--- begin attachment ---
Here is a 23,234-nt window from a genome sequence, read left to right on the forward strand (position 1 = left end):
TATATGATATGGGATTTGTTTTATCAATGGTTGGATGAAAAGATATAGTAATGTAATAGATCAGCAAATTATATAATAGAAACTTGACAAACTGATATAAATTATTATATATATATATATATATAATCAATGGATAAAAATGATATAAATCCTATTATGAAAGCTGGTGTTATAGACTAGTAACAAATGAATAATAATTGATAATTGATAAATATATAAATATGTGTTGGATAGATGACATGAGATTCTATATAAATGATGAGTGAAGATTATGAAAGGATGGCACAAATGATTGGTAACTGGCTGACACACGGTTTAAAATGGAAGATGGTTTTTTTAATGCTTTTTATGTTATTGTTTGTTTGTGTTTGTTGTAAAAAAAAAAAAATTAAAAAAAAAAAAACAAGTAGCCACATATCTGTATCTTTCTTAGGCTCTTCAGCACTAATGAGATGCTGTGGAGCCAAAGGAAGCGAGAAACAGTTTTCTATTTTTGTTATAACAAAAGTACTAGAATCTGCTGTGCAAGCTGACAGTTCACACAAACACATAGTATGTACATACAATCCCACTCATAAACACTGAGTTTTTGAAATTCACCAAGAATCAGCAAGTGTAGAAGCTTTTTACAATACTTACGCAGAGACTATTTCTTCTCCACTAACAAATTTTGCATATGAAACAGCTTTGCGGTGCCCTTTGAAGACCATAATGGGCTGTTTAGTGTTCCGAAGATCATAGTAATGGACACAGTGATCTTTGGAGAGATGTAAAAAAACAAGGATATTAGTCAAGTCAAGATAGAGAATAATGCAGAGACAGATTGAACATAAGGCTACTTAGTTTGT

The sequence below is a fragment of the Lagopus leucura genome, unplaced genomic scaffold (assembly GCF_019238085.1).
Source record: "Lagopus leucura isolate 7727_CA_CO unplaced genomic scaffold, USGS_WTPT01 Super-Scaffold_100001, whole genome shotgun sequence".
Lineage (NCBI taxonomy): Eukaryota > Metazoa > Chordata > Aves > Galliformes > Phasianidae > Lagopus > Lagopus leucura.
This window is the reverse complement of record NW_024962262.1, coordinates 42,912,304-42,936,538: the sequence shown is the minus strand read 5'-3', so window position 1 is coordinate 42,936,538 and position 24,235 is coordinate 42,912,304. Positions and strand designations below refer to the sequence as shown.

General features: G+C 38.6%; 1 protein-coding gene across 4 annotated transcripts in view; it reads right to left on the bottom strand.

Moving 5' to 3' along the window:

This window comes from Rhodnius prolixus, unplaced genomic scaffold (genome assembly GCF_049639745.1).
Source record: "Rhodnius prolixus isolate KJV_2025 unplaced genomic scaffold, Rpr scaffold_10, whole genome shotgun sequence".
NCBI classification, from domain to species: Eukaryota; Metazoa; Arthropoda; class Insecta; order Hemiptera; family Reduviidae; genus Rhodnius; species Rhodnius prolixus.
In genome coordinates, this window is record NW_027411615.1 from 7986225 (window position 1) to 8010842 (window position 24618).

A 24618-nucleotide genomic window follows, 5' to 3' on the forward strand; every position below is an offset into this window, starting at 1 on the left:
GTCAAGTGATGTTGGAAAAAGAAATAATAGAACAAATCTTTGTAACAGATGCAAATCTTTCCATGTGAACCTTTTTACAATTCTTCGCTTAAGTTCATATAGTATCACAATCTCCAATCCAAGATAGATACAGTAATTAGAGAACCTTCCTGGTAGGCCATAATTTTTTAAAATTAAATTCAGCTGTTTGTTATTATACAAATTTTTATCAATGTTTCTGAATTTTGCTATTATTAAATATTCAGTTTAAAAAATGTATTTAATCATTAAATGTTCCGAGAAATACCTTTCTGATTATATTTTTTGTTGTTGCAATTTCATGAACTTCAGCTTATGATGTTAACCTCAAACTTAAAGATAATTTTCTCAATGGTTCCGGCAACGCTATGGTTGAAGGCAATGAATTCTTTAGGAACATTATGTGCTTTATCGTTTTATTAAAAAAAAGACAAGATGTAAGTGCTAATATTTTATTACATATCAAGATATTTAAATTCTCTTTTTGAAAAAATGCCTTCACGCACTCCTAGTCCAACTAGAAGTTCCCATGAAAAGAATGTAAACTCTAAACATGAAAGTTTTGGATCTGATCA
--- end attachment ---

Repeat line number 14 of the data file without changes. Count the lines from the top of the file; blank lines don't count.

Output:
GTCAAGTGATGTTGGAAAAAGAAATAATAGAACAAATCTTTGTAACAGATGCAAATCTTTCCATGTGAACCTTTTTACAATTCTTCGCTTAAGTTCATATAGTATCACAATCTCCAATCCAAGATAGATACAGTAATTAGAGAACCTTCCTGGTAGGCCATAATTTTTTAAAATTAAATTCAGCTGTTTGTTATTATACAAATTTTTATCAATGTTTCTGAATTTTGCTATTATTAAATATTCAGTTTAAAAAATGTATTTAATCATTAAATGTTCCGAGAAATACCTTTCTGATTATATTTTTTGTTGTTGCAATTTCATGAACTTCAGCTTATGATGTTAACCTCAAACTTAAAGATAATTTTCTCAATGGTTCCGGCAACGCTATGGTTGAAGGCAATGAATTCTTTAGGAACATTATGTGCTTTATCGTTTTATTAAAAAAAAGACAAGATGTAAGTGCTAATATTTTATTACATATCAAGATATTTAAATTCTCTTTTTGAAAAAATGCCTTCACGCACTCCTAGTCCAACTAGAAGTTCCCATGAAAAGAATGTAAACTCTAAACATGAAAGTTTTGGATCTGATCA